Ongoing History of New Music

The Ongoing History of New Music, episode 934: Rock’s most mysterious musicians

Once upon a time in the ancient days, before social media and the internet, all musicians were mysterious. Outside of seeing them live, our only connections with them were through their music, the liner notes on albums, the album artwork, stories in music magazines, and whatever rumours were floating around.

Yes, there were the occasional TV appearances, but relative to today, those were quite rare. In fact, it wasn’t really until music videos started to become a thing in the early 80s that fans began to grasp what their idols looked like in a major way. And consider this: It wasn’t until MTV and MuchMusic started interviewing musicians that we began to discover what their speaking voices sounded like.

Today, though, there are no secrets. Artists are in constant touch with their fanbase through social media. Fans are constantly trading news online. There are a billion sites for music news. Camera phones are everywhere. We live in a world of oversharing and TMI.

Hell, even KISS–a band that spent its first decade hiding behind make-up as a way of creating myth and legend, essentially inventing the concept of the mysterious, unknowable rock star–gave up on that idea in the 80s.

However, I’m happy to report that there are still some mysteries, artists who have managed not only to maintain a sense of distance from their fans but also to enjoy some carefully-protected anonymity. Some of them successfully obfuscated their identities through disguise and subterfuge. Others have disappeared into a hermit-like existence where they remain beyond the reach of the general public while still somehow releasing material and maintaining a fanbase.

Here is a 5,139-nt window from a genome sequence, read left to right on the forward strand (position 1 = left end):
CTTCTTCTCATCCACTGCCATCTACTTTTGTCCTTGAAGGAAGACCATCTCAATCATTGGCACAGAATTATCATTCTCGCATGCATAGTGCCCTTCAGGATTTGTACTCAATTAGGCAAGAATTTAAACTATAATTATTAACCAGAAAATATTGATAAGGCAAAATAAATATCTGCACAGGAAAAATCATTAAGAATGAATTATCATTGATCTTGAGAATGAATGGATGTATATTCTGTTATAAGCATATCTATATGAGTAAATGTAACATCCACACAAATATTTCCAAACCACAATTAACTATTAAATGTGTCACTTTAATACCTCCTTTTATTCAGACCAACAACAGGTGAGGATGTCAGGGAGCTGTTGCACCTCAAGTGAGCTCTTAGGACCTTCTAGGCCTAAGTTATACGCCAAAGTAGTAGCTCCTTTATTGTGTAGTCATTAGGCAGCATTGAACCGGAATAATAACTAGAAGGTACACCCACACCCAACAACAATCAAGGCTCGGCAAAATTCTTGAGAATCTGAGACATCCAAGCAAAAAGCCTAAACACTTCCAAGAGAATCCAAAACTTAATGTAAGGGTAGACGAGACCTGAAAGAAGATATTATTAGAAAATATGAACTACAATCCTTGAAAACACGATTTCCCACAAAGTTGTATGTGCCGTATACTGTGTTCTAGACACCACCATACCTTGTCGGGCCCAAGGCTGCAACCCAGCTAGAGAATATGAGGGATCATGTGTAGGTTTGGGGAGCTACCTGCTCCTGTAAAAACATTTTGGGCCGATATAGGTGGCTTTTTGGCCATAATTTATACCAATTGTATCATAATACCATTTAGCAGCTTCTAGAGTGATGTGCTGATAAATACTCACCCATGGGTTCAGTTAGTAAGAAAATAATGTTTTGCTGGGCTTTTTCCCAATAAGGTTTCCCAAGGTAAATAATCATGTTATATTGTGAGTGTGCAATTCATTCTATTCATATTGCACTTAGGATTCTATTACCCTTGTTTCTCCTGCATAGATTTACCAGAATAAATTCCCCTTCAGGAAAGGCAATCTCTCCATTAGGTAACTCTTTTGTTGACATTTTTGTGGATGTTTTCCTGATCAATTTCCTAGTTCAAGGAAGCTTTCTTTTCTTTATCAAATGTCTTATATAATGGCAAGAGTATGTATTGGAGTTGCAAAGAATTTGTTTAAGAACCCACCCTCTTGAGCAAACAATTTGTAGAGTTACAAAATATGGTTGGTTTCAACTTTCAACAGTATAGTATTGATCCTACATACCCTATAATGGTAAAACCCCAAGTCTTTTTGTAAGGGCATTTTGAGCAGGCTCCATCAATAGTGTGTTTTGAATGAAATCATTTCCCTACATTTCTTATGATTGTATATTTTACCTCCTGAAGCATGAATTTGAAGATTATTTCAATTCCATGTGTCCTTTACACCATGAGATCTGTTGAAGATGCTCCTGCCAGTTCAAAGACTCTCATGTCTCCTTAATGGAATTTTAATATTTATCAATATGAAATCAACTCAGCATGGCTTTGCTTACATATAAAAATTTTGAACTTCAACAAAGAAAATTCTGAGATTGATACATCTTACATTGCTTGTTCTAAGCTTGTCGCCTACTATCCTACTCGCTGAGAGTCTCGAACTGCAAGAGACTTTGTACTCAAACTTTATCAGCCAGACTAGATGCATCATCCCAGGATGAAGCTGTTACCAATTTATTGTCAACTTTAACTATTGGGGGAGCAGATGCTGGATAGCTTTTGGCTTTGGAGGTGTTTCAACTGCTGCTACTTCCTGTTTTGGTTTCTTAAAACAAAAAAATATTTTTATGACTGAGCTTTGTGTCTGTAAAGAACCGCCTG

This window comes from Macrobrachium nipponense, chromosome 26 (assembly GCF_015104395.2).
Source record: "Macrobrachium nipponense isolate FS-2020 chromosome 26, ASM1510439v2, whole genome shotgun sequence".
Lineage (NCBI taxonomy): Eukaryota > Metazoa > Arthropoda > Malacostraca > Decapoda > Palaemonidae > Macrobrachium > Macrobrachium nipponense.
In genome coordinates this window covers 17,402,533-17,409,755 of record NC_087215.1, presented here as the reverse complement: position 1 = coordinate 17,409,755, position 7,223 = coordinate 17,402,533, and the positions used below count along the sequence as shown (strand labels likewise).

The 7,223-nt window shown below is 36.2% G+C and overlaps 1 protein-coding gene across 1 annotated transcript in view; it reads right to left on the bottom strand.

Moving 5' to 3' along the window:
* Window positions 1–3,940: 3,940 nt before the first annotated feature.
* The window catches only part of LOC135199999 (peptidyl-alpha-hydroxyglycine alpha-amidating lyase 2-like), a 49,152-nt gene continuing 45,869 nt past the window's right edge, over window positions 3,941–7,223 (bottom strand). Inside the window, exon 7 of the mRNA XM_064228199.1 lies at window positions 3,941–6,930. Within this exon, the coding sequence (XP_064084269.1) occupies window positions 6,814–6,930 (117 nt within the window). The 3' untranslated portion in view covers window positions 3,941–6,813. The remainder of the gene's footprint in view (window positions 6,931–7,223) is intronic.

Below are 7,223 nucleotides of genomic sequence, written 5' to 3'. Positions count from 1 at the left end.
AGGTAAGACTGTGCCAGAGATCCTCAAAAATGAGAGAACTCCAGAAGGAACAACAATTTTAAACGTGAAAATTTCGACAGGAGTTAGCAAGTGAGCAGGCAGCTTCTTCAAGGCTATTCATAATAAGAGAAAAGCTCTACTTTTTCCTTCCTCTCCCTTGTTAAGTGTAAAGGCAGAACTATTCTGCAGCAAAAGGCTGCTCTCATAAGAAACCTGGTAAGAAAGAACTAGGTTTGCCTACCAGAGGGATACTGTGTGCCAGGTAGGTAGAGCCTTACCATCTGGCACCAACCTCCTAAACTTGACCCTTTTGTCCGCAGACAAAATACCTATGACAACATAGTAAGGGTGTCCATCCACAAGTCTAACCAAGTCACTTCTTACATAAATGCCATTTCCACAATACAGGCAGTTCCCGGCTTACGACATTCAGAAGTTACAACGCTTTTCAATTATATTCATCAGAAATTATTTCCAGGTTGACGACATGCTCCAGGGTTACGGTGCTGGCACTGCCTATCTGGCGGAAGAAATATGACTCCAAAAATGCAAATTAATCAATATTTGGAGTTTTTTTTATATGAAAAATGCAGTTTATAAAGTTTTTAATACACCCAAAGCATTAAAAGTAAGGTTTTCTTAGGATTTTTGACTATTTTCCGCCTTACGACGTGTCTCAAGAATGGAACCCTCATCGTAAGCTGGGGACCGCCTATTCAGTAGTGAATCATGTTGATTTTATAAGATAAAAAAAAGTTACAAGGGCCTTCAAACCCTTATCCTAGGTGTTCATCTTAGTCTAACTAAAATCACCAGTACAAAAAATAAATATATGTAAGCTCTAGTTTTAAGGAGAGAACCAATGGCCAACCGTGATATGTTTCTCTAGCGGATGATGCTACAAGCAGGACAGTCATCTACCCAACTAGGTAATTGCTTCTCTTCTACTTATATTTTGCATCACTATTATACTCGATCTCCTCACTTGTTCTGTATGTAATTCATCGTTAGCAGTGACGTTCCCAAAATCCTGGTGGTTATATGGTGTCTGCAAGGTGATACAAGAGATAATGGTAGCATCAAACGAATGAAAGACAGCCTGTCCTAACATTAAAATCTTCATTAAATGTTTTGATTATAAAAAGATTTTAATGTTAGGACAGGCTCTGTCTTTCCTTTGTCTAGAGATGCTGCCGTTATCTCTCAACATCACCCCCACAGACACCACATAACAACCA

Who are these artists? And how do they manage to stay out of the limelight? These are rock’s most mysterious musicians.

Songs heard on this show:

  • The Residents, Constantinople
  • Kate Bush, Running Up That Hill
  • The La’s, There She Goes
  • The KLF, What Time is Love?
  • Manic Street Preachers, Faster
  • Jandek, 12 Minutes Since February 32nd
  • Daft Punk, Around the World
  • Slipknot, Psychosocial
  • Ghost, Dance Macabre

And here’s Eric Wilhite’s playlist.

The Ongoing History of New Music can be heard on the following stations:

We’re still looking for more affiliates in Calgary, Kamloops, Kelowna, Regina, Saskatoon, Brandon, Windsor,  Montreal, Charlottetown, Moncton, Fredericton, and St John’s, and anywhere else with a transmitter. If you’re in any of those markets and you want the show, lemme know and I’ll see what I can do

Alan Cross

is an internationally known broadcaster, interviewer, writer, consultant, blogger and speaker. In his 40+ years in the music business, Alan has interviewed the biggest names in rock, from David Bowie and U2 to Pearl Jam and the Foo Fighters. He’s also known as a musicologist and documentarian through programs like The Ongoing History of New Music.

Alan Cross has 38321 posts and counting. See all posts by Alan Cross

Let us know what you think!

This site uses Akismet to reduce spam. Learn how your comment data is processed.